July 14 2014 (14)One can access an seemingly limitless amount of information with a computer or a smart phone.  Anyone can learn whatever it is that they truly want to learn.  As far as developing a personal sense of how to user color in containers-I did not study this in school.  I was interested enough to learn. That learning process, which is still ongoing, and still of great interest to me, was all about the doing.  Plenty of color combinations did not work out so well. But their is as much to learn from those combinations that do not work out, as there is from those that do.

July 14 2014 (14)How people perceive color is very personal.  What appeals to my eye may not appeal to yours.  But that is not the point. Anything you see that interests or intrigues you may encourage you enough to learn what you need to know to express your own ideas. To understand what color relationships appeal to you as a gardener is all the fun of it.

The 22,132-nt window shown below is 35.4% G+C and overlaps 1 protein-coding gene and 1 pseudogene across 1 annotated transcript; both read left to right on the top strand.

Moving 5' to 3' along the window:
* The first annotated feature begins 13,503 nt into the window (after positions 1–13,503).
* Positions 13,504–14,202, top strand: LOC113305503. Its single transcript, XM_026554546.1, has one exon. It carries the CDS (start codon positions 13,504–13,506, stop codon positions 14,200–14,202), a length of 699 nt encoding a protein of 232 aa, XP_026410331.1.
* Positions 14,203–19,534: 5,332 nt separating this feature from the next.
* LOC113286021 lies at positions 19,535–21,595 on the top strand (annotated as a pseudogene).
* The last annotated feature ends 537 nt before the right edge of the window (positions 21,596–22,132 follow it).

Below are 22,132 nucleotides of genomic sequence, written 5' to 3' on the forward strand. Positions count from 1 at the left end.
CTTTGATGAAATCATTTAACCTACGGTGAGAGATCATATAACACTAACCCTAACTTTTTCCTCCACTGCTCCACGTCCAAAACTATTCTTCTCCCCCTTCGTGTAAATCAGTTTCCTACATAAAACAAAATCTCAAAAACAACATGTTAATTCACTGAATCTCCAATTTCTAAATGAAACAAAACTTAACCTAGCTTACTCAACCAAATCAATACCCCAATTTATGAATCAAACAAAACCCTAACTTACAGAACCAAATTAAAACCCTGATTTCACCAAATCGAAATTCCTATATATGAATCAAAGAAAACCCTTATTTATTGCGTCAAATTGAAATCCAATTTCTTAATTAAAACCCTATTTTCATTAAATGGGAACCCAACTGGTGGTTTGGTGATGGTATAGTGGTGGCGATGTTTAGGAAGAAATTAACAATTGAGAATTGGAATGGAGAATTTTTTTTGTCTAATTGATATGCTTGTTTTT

July 14 2014 (15)Mr. Ito’s talk was very interesting.  Want to watch it for yourself?     http://www.wimp.com/wantinnovate/

Big Pots

foliage-plants.jpgI am usually done planting containers by the 4th of July.  This year, a very late cold spring meant my container plantings have gone late.  Thankfully most of these late plantings are for clients who had containers planted for spring.  Today we planted 21 very large containers for a commercial client.  As much as I like the idea of having acreage available in which to thoroughly express a container planting idea, big pots can be a challenge.  The plants have to grow to sufficient size to balance, offset, and compliment the size of the container. The late call for planting means I am shopping everywhere for plants in their prime that can answer the call.